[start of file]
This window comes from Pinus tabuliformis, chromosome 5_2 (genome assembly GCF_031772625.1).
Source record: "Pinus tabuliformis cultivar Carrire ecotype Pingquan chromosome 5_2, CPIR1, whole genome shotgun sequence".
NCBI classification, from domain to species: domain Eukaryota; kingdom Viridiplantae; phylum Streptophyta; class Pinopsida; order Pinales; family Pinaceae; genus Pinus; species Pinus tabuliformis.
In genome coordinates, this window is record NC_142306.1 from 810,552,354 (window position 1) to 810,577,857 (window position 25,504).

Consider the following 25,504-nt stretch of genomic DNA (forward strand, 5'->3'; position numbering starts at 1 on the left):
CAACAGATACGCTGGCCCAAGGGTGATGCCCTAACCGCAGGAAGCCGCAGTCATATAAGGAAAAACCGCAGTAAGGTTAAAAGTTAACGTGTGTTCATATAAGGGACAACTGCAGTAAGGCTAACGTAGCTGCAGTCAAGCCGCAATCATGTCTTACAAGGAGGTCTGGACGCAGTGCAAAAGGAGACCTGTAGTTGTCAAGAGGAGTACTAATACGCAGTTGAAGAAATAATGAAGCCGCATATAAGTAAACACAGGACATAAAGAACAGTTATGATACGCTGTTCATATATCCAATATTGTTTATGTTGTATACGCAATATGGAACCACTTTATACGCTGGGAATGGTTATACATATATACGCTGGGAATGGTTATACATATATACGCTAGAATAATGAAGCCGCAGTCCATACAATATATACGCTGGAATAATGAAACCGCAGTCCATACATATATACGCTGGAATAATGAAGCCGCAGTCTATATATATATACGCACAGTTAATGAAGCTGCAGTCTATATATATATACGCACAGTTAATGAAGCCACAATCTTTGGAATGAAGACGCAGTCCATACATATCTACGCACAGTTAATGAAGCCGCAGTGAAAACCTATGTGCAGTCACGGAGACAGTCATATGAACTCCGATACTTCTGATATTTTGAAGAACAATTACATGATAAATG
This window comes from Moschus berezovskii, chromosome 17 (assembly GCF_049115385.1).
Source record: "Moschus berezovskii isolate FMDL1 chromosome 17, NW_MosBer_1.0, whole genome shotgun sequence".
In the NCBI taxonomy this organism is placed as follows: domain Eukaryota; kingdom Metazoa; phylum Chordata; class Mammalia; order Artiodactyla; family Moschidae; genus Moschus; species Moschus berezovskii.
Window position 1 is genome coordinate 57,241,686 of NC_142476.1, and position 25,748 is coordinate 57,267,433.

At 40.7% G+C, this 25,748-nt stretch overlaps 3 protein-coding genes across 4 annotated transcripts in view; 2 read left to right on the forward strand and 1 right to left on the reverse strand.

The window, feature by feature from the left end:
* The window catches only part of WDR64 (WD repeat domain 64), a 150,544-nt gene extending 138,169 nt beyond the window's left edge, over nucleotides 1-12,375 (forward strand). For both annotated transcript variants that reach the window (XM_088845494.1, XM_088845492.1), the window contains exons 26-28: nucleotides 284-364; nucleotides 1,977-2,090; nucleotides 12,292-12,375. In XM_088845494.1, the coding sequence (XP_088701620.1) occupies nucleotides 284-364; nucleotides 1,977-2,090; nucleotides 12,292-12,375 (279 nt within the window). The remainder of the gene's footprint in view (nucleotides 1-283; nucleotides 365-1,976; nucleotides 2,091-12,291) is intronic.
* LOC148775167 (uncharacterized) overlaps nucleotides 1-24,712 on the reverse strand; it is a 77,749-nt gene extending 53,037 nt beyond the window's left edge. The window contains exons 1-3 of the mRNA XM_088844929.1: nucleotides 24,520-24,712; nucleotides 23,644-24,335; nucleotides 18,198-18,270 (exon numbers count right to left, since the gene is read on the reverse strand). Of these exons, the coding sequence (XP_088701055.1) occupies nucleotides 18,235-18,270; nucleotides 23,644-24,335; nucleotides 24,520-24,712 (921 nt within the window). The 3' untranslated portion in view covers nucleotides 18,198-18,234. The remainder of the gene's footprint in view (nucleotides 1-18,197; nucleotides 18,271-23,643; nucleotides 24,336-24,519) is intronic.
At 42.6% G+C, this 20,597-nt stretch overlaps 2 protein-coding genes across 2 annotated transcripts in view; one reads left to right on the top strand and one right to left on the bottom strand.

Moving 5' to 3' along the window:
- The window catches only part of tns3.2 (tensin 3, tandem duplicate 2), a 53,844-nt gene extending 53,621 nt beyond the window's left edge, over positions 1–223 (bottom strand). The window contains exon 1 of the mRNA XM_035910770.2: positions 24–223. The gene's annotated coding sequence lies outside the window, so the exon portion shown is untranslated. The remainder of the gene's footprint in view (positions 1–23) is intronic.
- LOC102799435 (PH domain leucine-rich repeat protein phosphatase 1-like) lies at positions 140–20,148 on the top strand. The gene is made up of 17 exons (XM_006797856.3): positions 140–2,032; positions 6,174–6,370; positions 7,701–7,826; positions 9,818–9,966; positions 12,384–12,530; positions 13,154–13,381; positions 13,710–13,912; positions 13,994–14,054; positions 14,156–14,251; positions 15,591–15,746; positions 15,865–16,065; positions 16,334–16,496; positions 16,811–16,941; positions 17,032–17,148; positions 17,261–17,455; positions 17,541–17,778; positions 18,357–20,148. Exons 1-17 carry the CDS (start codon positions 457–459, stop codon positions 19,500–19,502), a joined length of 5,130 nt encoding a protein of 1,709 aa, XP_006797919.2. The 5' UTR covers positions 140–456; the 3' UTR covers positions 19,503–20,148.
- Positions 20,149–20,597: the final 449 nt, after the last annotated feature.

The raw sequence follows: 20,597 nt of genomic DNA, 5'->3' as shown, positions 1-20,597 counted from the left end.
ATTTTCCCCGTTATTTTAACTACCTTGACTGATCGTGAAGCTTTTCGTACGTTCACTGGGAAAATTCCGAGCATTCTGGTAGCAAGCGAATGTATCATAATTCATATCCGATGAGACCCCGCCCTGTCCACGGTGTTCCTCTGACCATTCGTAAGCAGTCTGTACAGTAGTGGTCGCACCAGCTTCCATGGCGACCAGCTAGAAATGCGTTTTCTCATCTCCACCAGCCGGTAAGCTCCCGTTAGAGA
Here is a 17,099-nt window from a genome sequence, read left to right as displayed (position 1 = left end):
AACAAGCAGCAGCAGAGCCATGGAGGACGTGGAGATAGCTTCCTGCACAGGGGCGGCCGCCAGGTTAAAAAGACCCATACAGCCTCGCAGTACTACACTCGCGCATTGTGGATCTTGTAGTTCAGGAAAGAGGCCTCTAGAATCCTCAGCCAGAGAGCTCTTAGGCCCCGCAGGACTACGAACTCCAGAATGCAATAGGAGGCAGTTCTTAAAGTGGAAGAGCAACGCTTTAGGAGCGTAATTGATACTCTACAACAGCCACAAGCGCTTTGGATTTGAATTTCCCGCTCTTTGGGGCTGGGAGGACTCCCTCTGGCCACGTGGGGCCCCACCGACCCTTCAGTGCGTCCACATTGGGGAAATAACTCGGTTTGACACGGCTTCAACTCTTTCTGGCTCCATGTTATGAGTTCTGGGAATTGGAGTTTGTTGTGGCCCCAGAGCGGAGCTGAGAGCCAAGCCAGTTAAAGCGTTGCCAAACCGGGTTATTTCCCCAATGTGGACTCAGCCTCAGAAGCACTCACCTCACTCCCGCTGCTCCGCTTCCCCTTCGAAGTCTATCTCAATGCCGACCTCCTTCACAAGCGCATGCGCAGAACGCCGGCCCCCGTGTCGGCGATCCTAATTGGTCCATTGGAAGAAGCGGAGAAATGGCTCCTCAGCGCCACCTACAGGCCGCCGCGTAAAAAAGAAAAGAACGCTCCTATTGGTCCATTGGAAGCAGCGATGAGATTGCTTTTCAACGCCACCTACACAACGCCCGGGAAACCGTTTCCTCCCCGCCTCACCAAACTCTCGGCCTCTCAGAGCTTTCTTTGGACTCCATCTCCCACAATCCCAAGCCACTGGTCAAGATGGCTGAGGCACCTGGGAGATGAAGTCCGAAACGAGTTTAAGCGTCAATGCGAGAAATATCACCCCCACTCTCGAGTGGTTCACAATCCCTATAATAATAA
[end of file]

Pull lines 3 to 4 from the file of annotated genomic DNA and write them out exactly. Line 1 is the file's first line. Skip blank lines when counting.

NCBI classification, from domain to species: domain Eukaryota; kingdom Viridiplantae; phylum Streptophyta; class Pinopsida; order Pinales; family Pinaceae; genus Pinus; species Pinus tabuliformis.
In genome coordinates, this window is record NC_142306.1 from 810,552,354 (window position 1) to 810,577,857 (window position 25,504).